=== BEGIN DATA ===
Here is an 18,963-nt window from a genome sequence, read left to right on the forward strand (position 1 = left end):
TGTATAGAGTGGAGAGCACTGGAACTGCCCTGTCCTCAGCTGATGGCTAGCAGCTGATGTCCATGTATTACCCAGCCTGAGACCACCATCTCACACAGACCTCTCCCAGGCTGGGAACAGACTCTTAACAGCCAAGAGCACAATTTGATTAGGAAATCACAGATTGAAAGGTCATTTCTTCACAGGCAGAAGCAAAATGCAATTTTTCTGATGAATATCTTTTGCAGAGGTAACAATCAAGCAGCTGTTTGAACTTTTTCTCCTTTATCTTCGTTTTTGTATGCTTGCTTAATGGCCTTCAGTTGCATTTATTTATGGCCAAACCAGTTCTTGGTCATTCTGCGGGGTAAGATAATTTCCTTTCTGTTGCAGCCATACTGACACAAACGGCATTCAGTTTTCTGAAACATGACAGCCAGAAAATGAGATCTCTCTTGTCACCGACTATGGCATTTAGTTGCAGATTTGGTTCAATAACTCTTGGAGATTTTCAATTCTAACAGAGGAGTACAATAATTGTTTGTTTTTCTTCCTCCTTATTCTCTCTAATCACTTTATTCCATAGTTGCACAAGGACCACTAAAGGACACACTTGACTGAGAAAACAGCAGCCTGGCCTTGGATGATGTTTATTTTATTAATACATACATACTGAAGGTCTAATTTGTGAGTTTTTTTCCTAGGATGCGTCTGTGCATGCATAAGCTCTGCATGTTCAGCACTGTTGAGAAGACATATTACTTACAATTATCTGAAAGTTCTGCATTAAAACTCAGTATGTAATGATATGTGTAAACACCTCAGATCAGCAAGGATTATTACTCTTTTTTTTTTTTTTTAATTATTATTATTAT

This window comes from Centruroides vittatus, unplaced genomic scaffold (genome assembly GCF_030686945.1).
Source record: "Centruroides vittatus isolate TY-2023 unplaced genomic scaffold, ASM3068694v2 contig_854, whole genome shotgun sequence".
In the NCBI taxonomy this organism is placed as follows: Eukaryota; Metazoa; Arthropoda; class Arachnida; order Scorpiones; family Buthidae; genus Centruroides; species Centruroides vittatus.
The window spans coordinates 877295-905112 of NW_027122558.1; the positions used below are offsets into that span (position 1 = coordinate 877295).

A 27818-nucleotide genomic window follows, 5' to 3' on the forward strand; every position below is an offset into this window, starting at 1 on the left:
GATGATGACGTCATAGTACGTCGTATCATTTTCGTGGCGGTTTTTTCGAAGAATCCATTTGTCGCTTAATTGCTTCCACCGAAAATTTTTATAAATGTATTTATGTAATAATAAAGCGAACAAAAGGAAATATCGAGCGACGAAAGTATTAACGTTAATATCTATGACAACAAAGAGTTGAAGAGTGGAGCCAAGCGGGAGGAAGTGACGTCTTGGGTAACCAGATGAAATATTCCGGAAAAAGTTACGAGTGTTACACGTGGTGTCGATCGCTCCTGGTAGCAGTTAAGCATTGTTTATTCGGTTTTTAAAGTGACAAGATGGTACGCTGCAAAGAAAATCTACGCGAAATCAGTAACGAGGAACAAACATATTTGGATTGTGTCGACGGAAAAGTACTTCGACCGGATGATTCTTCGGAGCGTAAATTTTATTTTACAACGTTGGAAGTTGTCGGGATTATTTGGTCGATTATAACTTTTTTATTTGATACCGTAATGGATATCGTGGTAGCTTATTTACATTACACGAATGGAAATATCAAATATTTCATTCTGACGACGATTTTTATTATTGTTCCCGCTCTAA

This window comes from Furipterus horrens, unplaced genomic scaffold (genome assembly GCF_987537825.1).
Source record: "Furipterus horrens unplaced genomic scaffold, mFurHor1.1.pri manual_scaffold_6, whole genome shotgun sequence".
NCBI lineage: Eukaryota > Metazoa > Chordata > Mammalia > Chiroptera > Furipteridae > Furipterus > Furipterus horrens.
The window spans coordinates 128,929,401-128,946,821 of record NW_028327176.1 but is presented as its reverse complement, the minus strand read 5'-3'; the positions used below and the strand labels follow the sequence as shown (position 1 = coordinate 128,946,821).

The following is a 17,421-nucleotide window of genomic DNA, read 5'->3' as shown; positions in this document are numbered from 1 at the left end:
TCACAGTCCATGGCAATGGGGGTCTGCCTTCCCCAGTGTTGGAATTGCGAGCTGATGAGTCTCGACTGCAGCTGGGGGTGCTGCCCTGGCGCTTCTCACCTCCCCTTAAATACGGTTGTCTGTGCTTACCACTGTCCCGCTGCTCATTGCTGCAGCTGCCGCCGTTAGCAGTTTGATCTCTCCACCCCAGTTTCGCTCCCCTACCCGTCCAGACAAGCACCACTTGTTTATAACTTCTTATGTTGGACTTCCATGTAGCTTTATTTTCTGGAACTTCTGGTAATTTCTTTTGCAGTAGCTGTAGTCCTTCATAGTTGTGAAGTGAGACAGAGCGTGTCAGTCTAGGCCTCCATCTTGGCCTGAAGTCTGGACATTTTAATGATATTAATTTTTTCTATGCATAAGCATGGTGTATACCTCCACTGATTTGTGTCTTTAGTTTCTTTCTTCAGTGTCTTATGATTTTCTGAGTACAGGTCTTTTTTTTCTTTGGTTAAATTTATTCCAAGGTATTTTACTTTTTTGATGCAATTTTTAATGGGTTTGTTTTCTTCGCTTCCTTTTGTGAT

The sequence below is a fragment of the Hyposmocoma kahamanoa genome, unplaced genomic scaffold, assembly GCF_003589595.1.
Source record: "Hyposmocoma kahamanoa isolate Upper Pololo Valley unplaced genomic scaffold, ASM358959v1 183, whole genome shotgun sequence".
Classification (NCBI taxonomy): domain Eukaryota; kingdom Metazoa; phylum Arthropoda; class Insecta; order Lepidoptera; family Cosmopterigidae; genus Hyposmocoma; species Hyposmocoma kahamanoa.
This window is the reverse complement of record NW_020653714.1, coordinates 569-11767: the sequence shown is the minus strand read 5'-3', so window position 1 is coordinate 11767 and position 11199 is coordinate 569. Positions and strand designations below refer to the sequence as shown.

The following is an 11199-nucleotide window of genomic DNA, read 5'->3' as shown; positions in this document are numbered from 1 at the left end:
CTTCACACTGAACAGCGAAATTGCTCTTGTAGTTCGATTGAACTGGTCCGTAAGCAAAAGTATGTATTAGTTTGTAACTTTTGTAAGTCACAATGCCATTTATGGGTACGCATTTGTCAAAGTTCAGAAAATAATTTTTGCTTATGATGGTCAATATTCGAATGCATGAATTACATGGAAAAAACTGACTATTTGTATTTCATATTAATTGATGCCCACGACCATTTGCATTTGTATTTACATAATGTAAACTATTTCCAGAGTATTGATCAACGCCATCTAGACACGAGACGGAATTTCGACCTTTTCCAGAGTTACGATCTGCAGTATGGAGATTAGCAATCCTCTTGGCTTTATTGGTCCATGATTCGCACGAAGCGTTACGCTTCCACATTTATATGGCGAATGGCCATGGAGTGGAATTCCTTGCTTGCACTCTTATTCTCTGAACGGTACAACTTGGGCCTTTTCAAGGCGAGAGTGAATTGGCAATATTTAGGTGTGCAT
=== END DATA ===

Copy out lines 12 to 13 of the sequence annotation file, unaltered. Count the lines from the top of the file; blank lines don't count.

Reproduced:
The window spans coordinates 128,929,401-128,946,821 of record NW_028327176.1 but is presented as its reverse complement, the minus strand read 5'-3'; the positions used below and the strand labels follow the sequence as shown (position 1 = coordinate 128,946,821).

The following is a 17,421-nucleotide window of genomic DNA, read 5'->3' as shown; positions in this document are numbered from 1 at the left end: